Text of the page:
Singing vs. Speaking

I have recently subscribed to Netflix and ever since I have been addicted to a show called Orange is the New Black. One of the characters on the show never speaks because of a severe speech impediment, but she is a fantastic singer. I am curious about the difference in mechanisms between what it takes to speak, and what it takes to sing. My voice is not particularly unpleasant, but it is a whole different story when I sing. Singing is a skill, while normal speech tends to comes easy, but we the voice for both actions.

The American Academy of Otolaryngology explains well how the voice is produced. To talk, obviously air is needed. During a breath, that air goes through the larynx and makes the vocal folds in the larynx vibrate. Those vibrations make the sound needed for speech, but that is not the only component. Every person has an individual shape of their nose, mouth, and throat, which that changes the sound of our voice. That is why everyone has a different voice. The process for speaking is pretty straight forward.



Singing is not much different. According to The National Center for Voice and Speech (NCVS) there are only two differences. The first one is that more air is needed to sing. You can feel that just from doing each. Before singing, I naturally take a deep breath in, whereas I barely even notice the breaths I take in order to speak. NCVS also says there is more supraglottis space needed to sing. Frank Gaillard says the supraglottis is just another part of the larynx, the same place where those vocal folds are. The same mechanism is used for singing and speaking.

One study at the Institute of Experimental Psychology compared singing and speaking. There were 24 participants and they were between the ages of 21 and 33. First, they were instructed to speak a word with no specific pitch, then they had to match pitch with a note that was played prior to their singing. The pitch of the note was based on the gender on the participant, all of the females had the same frequency and all of the males had the same frequency. In doing this, the researchers excluded gender as a confounding variable by blocking the frequencies. A major finding of the study was that the data showed it takes more control over your voice to sing in comparison to just speaking. Physical structure and experimental data support the fact that singing takes more vocal control than speaking.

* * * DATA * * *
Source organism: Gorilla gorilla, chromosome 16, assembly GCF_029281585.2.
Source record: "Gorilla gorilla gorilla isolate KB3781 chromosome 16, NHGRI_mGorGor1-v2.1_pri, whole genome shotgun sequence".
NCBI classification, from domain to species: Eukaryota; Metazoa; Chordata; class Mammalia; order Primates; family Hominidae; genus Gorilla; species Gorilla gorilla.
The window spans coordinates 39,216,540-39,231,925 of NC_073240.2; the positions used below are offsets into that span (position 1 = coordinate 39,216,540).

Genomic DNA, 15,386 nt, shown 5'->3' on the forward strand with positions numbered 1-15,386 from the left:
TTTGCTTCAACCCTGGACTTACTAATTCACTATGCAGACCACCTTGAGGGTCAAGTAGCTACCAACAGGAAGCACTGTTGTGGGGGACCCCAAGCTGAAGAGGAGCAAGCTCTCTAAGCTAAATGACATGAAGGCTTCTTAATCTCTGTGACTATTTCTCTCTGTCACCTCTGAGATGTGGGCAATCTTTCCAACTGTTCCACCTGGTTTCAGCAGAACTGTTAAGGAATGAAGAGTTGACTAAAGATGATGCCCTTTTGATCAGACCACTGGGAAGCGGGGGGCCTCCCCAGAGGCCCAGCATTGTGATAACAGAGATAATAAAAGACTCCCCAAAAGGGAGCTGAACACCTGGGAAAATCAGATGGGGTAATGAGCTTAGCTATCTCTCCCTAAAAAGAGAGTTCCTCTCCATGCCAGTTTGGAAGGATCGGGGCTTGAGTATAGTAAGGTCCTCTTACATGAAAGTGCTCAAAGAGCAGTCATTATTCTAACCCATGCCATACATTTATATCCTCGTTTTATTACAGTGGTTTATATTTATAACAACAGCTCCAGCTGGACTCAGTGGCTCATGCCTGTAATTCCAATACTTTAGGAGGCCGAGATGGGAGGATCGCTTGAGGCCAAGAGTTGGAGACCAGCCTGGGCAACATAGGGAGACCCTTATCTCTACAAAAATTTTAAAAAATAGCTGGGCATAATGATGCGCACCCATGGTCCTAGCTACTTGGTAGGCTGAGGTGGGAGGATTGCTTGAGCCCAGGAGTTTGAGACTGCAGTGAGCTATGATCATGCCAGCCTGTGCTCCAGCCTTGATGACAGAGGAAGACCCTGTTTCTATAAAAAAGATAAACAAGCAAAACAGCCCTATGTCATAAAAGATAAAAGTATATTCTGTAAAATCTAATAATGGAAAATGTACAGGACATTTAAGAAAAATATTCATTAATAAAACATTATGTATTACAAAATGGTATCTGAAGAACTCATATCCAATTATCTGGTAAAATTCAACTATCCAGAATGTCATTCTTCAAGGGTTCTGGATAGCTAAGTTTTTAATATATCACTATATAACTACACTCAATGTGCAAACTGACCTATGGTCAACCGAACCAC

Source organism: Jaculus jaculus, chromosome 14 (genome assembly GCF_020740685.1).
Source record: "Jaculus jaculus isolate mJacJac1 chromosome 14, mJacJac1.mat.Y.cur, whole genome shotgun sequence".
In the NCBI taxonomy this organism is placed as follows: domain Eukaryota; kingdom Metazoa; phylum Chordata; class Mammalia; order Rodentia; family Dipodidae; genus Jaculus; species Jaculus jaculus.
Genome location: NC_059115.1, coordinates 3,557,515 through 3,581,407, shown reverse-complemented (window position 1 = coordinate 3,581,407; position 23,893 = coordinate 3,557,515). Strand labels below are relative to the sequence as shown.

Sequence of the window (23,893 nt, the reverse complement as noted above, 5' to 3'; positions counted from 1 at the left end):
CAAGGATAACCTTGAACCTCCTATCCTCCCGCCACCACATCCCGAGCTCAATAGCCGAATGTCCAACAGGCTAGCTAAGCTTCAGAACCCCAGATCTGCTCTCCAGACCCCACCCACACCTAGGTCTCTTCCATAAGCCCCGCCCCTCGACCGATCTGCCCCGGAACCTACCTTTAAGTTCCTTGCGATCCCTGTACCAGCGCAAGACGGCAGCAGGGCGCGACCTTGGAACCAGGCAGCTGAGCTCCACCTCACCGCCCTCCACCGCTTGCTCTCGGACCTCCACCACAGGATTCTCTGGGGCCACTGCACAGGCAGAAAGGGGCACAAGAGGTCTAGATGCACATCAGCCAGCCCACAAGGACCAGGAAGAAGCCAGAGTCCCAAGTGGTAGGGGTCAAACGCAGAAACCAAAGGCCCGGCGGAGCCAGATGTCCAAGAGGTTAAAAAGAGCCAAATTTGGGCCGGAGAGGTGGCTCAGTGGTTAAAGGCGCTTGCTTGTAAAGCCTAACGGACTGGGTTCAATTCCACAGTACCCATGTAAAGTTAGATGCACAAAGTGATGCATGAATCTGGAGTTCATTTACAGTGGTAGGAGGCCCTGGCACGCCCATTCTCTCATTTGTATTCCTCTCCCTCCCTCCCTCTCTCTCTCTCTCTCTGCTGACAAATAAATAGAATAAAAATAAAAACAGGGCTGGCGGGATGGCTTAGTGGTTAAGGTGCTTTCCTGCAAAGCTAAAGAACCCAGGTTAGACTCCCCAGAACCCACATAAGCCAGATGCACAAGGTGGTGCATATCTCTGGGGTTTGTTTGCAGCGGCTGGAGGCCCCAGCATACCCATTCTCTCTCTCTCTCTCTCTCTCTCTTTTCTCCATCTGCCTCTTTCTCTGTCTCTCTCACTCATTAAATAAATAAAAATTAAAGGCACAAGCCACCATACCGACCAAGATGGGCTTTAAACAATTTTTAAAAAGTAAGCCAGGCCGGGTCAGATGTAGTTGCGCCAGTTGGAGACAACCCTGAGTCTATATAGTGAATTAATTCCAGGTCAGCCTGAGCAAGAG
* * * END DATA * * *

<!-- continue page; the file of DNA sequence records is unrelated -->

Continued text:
My findings have left me a little bit more confused about the character in Orange is the New Black, but I guess that is okay. If more control is needed to sing, I would think that it would be harder to sing with a speech impediment, but that does not prove to be true in the instance of that specific character. On the other hand, I am not totally sure if the character represents an actual person and their situation.



2 thoughts on “Singing vs. Speaking

  1. Dana Corinne Pirrotta

    Hhi Erin! This is a really interesting blog because one of my cousins had to use this technique given to him by his speech therapist. I never had stuttering issues, but I read that if children suck their thumbs for too long during development that they increase themselves to stutter.

  2. Jackie Michelle Tremblay

    I actually have a little brother with a stutter, and when he was very young and he couldn’t get the words out he would sing them instead.
    As a singer myself I always wondered if having a good singing voice is hereditary or not. I suppose in a way it is because you inherit physical features like the width of your nose, which like you said in your post, can affect how your voice sounds. I think however it must of skipped a generation because my parents can’t sing well at all!

Leave a Reply